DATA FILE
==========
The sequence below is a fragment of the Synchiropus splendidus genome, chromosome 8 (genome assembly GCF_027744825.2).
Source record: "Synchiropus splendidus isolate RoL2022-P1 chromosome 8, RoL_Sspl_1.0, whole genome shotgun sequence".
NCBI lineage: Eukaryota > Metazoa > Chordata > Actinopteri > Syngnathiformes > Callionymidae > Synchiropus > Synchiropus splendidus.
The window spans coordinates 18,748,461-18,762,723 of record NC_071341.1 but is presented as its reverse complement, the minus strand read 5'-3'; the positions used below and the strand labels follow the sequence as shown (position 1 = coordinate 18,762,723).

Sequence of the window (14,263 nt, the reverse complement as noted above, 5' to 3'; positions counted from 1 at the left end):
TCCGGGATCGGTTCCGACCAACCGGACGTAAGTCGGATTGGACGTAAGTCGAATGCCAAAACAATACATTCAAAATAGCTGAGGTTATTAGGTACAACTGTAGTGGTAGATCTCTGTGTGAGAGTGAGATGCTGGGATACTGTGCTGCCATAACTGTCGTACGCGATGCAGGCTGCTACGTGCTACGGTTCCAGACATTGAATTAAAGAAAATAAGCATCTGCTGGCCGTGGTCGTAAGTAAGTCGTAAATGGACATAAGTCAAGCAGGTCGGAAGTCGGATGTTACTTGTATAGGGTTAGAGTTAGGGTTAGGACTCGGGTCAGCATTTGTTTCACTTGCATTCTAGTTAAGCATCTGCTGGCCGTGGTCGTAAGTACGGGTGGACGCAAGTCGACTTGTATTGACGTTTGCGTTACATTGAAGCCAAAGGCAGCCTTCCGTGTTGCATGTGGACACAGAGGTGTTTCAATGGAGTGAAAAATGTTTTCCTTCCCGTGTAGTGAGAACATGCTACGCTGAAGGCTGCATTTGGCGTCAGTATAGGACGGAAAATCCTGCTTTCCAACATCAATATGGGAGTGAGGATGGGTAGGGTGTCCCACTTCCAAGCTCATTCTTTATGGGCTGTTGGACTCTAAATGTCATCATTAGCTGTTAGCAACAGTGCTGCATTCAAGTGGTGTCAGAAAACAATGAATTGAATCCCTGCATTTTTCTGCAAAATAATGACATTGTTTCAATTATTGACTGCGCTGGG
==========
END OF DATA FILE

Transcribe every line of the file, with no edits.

The sequence below is a fragment of the Synchiropus splendidus genome, chromosome 8 (genome assembly GCF_027744825.2).
Source record: "Synchiropus splendidus isolate RoL2022-P1 chromosome 8, RoL_Sspl_1.0, whole genome shotgun sequence".
NCBI lineage: Eukaryota > Metazoa > Chordata > Actinopteri > Syngnathiformes > Callionymidae > Synchiropus > Synchiropus splendidus.
The window spans coordinates 18,748,461-18,762,723 of record NC_071341.1 but is presented as its reverse complement, the minus strand read 5'-3'; the positions used below and the strand labels follow the sequence as shown (position 1 = coordinate 18,762,723).

Sequence of the window (14,263 nt, the reverse complement as noted above, 5' to 3'; positions counted from 1 at the left end):
TCCGGGATCGGTTCCGACCAACCGGACGTAAGTCGGATTGGACGTAAGTCGAATGCCAAAACAATACATTCAAAATAGCTGAGGTTATTAGGTACAACTGTAGTGGTAGATCTCTGTGTGAGAGTGAGATGCTGGGATACTGTGCTGCCATAACTGTCGTACGCGATGCAGGCTGCTACGTGCTACGGTTCCAGACATTGAATTAAAGAAAATAAGCATCTGCTGGCCGTGGTCGTAAGTAAGTCGTAAATGGACATAAGTCAAGCAGGTCGGAAGTCGGATGTTACTTGTATAGGGTTAGAGTTAGGGTTAGGACTCGGGTCAGCATTTGTTTCACTTGCATTCTAGTTAAGCATCTGCTGGCCGTGGTCGTAAGTACGGGTGGACGCAAGTCGACTTGTATTGACGTTTGCGTTACATTGAAGCCAAAGGCAGCCTTCCGTGTTGCATGTGGACACAGAGGTGTTTCAATGGAGTGAAAAATGTTTTCCTTCCCGTGTAGTGAGAACATGCTACGCTGAAGGCTGCATTTGGCGTCAGTATAGGACGGAAAATCCTGCTTTCCAACATCAATATGGGAGTGAGGATGGGTAGGGTGTCCCACTTCCAAGCTCATTCTTTATGGGCTGTTGGACTCTAAATGTCATCATTAGCTGTTAGCAACAGTGCTGCATTCAAGTGGTGTCAGAAAACAATGAATTGAATCCCTGCATTTTTCTGCAAAATAATGACATTGTTTCAATTATTGACTGCGCTGGG